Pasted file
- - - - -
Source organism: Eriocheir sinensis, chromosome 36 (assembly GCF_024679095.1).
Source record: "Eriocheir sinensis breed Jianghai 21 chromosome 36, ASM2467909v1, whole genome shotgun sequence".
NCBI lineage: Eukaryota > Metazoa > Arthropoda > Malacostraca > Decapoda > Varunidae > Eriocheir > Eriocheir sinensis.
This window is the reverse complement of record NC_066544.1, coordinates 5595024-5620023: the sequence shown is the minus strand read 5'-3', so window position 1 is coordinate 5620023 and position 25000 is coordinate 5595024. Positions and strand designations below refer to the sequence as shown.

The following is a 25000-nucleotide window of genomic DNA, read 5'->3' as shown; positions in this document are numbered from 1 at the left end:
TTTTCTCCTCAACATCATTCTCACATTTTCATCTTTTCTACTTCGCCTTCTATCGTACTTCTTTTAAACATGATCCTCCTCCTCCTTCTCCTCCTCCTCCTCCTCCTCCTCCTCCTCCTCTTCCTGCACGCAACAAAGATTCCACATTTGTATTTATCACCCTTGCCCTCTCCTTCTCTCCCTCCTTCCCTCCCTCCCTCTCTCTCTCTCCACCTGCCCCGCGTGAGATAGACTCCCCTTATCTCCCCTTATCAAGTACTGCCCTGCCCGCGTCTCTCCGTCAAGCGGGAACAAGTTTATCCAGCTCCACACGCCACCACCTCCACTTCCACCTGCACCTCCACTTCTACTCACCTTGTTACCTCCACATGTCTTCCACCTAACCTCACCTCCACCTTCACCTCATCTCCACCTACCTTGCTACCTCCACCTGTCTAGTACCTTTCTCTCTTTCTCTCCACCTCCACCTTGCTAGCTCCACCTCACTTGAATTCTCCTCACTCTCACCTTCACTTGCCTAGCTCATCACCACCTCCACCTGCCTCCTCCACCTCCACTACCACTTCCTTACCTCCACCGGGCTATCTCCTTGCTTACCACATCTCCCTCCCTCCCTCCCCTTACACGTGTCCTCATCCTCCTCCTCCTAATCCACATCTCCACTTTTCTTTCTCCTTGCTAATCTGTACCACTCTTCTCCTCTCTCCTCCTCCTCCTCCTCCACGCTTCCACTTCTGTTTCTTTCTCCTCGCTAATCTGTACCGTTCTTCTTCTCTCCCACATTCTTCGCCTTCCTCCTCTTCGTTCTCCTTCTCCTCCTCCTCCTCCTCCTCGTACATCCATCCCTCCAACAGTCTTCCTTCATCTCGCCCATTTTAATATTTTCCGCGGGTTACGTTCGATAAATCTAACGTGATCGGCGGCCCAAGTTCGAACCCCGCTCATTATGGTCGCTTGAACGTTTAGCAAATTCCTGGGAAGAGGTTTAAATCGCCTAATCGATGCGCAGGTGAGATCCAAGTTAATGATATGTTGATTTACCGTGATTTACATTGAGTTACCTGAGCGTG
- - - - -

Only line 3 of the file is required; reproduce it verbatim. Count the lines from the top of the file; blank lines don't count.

NCBI lineage: Eukaryota > Metazoa > Arthropoda > Malacostraca > Decapoda > Varunidae > Eriocheir > Eriocheir sinensis.